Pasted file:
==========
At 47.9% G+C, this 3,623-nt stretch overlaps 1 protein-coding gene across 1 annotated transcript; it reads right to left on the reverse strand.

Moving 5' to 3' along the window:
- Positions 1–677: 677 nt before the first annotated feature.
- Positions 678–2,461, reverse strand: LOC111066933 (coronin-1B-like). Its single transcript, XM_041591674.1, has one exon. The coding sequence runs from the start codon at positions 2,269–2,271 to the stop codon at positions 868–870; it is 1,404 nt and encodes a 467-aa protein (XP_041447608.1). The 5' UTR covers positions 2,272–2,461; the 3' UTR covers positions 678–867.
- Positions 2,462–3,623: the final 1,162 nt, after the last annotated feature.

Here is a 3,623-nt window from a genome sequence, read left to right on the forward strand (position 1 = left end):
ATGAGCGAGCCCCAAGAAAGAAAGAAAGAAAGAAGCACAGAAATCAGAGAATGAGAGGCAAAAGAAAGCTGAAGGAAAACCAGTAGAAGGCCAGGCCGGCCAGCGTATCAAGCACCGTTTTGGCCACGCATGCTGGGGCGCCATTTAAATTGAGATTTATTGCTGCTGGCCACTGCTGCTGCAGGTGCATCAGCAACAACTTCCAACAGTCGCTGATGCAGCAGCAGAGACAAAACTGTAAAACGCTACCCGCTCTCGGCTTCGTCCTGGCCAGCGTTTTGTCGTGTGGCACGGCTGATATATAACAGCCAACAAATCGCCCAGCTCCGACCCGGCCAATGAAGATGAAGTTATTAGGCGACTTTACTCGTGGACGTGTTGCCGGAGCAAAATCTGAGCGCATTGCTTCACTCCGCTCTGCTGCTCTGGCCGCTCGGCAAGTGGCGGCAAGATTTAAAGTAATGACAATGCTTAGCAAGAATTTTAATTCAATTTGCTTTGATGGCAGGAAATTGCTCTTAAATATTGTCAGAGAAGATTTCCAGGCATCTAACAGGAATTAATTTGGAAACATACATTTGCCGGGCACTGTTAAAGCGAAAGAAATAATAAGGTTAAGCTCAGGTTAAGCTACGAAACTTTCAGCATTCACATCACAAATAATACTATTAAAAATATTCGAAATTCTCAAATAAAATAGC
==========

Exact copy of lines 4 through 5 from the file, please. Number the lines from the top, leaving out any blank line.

- Positions 678–2,461, reverse strand: LOC111066933 (coronin-1B-like). Its single transcript, XM_041591674.1, has one exon. The coding sequence runs from the start codon at positions 2,269–2,271 to the stop codon at positions 868–870; it is 1,404 nt and encodes a 467-aa protein (XP_041447608.1). The 5' UTR covers positions 2,272–2,461; the 3' UTR covers positions 678–867.
- Positions 2,462–3,623: the final 1,162 nt, after the last annotated feature.